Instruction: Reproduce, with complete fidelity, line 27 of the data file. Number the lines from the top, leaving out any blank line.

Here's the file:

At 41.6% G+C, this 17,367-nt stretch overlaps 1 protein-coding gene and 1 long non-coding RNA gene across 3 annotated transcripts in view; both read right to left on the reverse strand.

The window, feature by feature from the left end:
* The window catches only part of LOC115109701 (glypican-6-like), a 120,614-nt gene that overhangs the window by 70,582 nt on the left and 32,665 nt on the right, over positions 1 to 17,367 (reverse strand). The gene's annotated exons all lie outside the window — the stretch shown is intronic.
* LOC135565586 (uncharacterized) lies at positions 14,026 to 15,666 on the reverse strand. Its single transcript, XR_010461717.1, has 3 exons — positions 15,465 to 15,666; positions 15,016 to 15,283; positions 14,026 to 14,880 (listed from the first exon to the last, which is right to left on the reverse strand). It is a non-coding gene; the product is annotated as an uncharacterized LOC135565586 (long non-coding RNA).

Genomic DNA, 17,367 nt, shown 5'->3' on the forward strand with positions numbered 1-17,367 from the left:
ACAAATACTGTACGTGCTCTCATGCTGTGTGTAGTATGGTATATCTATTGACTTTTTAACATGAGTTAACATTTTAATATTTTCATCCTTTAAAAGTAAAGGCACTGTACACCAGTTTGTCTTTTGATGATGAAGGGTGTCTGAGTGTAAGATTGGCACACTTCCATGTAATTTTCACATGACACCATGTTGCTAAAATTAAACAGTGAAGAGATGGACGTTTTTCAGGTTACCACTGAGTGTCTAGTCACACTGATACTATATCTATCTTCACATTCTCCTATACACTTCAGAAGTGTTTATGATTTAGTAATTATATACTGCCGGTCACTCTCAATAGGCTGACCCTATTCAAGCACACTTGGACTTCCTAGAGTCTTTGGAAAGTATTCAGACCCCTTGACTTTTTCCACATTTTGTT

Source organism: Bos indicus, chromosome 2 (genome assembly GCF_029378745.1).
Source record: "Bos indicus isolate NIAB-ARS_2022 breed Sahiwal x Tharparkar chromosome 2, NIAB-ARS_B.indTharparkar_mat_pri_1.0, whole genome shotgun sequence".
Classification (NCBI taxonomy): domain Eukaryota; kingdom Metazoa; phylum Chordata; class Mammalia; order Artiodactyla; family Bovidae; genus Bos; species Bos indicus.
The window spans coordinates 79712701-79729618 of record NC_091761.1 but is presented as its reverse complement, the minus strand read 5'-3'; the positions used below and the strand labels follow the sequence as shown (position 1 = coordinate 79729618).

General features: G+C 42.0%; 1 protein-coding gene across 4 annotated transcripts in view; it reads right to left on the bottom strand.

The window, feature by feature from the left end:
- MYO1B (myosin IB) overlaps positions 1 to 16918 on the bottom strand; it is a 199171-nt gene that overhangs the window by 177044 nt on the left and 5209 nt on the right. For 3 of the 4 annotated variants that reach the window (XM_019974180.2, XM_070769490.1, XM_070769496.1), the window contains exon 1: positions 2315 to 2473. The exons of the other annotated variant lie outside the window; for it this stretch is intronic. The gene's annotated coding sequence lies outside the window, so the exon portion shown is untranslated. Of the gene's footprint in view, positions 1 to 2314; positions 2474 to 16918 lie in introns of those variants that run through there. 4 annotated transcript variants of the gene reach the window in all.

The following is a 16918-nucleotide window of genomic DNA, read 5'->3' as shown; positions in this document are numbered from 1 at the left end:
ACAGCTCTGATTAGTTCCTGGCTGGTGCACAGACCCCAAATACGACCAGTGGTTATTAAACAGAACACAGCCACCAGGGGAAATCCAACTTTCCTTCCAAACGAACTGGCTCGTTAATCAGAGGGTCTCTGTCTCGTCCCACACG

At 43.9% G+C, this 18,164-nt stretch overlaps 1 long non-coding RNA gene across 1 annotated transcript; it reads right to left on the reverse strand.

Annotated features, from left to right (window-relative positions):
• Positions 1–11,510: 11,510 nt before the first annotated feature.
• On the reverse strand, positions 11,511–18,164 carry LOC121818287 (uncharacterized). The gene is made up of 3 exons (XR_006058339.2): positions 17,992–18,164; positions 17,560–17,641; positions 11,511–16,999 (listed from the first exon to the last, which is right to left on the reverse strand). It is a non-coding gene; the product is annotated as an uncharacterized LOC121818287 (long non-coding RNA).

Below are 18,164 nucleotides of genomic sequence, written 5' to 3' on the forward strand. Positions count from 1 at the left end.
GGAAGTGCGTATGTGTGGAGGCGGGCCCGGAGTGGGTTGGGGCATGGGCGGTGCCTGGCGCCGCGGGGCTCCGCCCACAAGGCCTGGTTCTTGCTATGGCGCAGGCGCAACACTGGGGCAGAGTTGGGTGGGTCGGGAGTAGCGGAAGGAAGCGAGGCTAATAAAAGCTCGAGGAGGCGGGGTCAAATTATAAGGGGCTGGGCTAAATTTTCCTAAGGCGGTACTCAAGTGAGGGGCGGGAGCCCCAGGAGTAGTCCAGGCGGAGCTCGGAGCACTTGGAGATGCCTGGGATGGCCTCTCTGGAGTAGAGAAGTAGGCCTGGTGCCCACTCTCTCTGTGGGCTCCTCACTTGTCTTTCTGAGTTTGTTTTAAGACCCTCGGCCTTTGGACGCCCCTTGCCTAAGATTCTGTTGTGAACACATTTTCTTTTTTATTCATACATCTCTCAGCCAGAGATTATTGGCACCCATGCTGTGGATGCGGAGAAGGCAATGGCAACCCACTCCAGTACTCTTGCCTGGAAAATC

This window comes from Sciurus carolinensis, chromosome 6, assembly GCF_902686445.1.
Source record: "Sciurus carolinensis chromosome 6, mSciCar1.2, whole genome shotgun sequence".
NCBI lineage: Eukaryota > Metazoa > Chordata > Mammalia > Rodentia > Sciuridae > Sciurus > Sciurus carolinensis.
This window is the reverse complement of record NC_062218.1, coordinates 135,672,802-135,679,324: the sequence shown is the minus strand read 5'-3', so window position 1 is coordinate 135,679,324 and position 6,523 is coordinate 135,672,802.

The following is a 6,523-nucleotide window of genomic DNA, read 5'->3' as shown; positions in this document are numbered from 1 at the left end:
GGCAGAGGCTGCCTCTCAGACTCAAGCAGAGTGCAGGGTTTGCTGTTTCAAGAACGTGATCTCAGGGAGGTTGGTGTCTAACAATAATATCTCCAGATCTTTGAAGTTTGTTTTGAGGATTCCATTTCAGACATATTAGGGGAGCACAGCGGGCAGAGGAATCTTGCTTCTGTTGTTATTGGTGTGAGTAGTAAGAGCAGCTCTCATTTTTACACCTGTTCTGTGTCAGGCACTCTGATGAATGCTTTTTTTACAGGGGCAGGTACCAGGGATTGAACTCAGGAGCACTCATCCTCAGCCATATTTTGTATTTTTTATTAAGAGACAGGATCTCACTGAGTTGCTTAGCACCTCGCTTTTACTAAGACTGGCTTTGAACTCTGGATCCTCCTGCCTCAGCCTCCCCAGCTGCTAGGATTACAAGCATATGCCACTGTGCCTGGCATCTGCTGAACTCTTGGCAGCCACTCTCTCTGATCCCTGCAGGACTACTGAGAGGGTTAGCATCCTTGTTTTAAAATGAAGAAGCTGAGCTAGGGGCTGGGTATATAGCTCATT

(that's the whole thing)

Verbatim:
GGCAGAGGCTGCCTCTCAGACTCAAGCAGAGTGCAGGGTTTGCTGTTTCAAGAACGTGATCTCAGGGAGGTTGGTGTCTAACAATAATATCTCCAGATCTTTGAAGTTTGTTTTGAGGATTCCATTTCAGACATATTAGGGGAGCACAGCGGGCAGAGGAATCTTGCTTCTGTTGTTATTGGTGTGAGTAGTAAGAGCAGCTCTCATTTTTACACCTGTTCTGTGTCAGGCACTCTGATGAATGCTTTTTTTACAGGGGCAGGTACCAGGGATTGAACTCAGGAGCACTCATCCTCAGCCATATTTTGTATTTTTTATTAAGAGACAGGATCTCACTGAGTTGCTTAGCACCTCGCTTTTACTAAGACTGGCTTTGAACTCTGGATCCTCCTGCCTCAGCCTCCCCAGCTGCTAGGATTACAAGCATATGCCACTGTGCCTGGCATCTGCTGAACTCTTGGCAGCCACTCTCTCTGATCCCTGCAGGACTACTGAGAGGGTTAGCATCCTTGTTTTAAAATGAAGAAGCTGAGCTAGGGGCTGGGTATATAGCTCATT